Native Americans called it Piscozackasing, which means “place of black burrs.” Its current name, Woodbury, has a more complicated origin.
According to South Jersey Towns by William McMahon, “the Indians most likely derived their version from the burrs of the many chestnut trees in the vicinity,” but “there are several versions as to how Woodbury got its present name, many having to do with wood and berries.” And while there may be some truth to those accounts, a likelier explanation would be that it was named after its founder and the geographical region from which he emigrated.
Henry Wood was a Quaker living in Lancashire, England near the town of Bury. Wishing to escape the religious persecution that led to his incarceration for a time, he and his family sailed to the New World, settling in the Gloucester County region of South Jersey.
Information McMahon shares about Wood and his sons obtained from records of the family informs us that on April 3, 1683, before sailing across the Atlantic, Henry’s son John “bought from Edward Byllynge 100 acres of land” in Old Gloucester, with his father and three brothers purchasing an additional 200 acres.
“The first official record we have of the name Woodbury,” McMahon writes, “is a survey of 300 acres on the lower side of Red Bank…in November of 1683” which mentions Woodbury Creek.
John soon became active in Gloucester County politics, serving “as a member of the provincial legislature in 1685,” McMahon notes, and as “a justice of the first court held in the county.”
According to NJ Gen website’s “Early History of Old Gloucester,” from 1688 “until the War of the Revolution the place is destitute of any history that has been preserved, but the incidents of the military movements in 1777 in the neighborhood go to show that it must then have had a population of two hundred or more.” It is known that Quaker and Presbyterian meeting houses were built in 1716 and 1721, respectively.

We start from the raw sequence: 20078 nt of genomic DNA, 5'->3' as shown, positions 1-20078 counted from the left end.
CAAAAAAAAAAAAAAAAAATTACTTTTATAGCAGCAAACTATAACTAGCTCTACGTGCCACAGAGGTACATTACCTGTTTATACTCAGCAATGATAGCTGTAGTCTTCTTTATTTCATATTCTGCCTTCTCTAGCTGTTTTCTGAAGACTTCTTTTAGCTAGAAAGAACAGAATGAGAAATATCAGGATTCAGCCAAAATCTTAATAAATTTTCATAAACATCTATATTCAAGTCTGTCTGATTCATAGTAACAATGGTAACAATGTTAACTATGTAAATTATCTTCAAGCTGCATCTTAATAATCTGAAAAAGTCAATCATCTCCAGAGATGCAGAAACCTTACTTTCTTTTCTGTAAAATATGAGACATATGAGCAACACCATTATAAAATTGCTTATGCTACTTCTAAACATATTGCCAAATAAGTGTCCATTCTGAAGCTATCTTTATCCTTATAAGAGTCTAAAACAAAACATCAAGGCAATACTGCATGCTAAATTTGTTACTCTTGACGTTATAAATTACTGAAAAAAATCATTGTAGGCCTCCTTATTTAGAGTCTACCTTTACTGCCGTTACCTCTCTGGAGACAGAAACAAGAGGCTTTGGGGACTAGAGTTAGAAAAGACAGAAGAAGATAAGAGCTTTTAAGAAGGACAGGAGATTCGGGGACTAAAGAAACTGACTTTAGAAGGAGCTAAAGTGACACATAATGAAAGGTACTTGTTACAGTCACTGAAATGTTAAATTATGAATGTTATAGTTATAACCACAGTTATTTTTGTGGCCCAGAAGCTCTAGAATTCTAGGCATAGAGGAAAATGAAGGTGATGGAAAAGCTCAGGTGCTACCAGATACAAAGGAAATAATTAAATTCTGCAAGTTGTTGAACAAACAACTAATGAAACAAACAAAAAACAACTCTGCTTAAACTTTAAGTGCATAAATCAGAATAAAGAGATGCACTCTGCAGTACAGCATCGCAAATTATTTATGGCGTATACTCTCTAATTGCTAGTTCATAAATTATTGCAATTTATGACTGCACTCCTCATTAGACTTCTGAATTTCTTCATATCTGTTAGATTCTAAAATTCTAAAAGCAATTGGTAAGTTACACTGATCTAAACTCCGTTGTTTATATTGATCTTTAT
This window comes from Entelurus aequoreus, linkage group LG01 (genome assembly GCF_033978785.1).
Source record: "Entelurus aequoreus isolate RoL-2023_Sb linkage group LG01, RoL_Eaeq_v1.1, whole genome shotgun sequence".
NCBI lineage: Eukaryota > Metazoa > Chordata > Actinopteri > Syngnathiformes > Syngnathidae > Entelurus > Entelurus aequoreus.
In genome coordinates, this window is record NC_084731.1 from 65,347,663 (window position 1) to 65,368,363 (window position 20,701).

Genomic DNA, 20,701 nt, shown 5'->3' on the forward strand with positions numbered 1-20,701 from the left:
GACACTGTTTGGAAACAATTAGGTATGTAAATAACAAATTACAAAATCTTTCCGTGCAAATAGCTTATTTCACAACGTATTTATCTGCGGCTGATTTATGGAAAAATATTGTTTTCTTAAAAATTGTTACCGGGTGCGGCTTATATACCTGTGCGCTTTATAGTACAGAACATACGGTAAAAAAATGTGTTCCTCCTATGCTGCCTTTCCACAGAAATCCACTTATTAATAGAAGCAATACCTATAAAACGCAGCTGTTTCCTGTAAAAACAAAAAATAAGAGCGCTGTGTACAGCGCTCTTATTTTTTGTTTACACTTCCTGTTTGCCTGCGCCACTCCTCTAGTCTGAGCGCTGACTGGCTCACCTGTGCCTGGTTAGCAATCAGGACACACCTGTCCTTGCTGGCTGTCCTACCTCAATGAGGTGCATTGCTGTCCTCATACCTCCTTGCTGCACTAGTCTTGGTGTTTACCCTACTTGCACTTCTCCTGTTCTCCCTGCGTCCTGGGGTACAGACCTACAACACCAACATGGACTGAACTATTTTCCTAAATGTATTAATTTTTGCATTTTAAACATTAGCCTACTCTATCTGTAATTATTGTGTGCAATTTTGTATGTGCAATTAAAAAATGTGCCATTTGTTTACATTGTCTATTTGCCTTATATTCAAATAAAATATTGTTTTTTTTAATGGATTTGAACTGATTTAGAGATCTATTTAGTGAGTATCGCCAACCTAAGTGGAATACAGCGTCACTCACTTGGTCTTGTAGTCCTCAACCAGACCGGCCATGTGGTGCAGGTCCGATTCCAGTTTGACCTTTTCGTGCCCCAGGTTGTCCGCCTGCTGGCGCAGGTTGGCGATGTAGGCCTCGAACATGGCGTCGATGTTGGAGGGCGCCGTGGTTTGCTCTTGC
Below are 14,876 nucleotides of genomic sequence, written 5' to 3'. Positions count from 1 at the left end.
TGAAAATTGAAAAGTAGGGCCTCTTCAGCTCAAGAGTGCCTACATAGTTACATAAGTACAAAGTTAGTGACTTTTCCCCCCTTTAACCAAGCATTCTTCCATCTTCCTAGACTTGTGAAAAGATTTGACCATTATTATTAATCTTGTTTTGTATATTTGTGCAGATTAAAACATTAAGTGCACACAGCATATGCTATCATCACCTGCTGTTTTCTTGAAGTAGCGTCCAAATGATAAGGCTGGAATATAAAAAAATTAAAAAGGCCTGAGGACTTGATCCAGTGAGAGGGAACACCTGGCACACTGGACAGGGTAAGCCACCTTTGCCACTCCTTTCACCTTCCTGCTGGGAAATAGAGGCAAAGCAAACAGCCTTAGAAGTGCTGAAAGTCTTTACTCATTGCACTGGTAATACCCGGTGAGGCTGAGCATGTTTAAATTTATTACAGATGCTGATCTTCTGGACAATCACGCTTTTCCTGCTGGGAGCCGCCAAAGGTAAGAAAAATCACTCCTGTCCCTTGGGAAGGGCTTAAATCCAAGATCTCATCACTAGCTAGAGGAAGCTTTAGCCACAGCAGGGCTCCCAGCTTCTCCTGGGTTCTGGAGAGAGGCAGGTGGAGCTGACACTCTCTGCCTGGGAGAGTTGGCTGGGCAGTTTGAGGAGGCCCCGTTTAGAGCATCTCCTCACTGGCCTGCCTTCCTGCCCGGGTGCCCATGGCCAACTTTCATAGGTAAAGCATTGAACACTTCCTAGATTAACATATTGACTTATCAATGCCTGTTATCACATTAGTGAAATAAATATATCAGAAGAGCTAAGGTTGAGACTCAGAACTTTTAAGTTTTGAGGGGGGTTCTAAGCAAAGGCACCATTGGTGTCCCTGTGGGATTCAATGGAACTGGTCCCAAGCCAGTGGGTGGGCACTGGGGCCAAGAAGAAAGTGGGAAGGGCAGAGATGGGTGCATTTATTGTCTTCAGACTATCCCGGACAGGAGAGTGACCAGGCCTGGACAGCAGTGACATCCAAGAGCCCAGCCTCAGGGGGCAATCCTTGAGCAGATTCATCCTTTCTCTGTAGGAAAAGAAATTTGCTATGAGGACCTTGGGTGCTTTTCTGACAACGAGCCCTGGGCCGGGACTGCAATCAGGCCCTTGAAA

Both American and British forces occupied Woodbury during the Revolutionary War, with the Presbyterian church serving as a hospital after the Battle of Red Bank. “Early History of Old Gloucester” reports that “during the winter of 1777, Lord Cornwallis had his headquarters in the residence now occupied by the family of the late Amos Campbell, and the doors and cupboards still bear the marks of the British bayonets used in forcing them open.”
By 1786, as McMahon notes, “the question of a more centralized county seat was submitted to voters, and as a result Woodbury was chosen” to replace Gloucester City, which had served as county seat for the previous 90 years.
Woodbury, which the City of Woodbury website reports “was part of Deptford Township prior to 1854,” also served as the landing site of what McMahon refers to as “the first airborne flight in the New World” in 1793. On the morning of January 9, a hydrogen-filled balloon carried Jean Pierre Blanchard and his dog from “the old Walnut Street Prison yard on Sixth Street, Philadelphia,” where George Washington was on hand to witness the moment, to Woodbury.
The flight, during which Blanchard reportedly reached an altitude of approximately one mile, traveled the 15 miles from the City of Brotherly Love to Woodbury in 46 minutes. McMahon explains that the balloonist then “returned to Philadelphia by horseback, carriage and ferry,” a journey that took six hours, where Blanchard presented Washington the flag he had carried during the flight.
“Early History of Old Gloucester” identifies that by 1815 Woodbury “had grown so as to require four taverns for the local and traveling trade; it had also seven merchants and three physicians and there were seventy-one dwellings.” The town was incorporated as a borough in 1854 and as a city in 1870.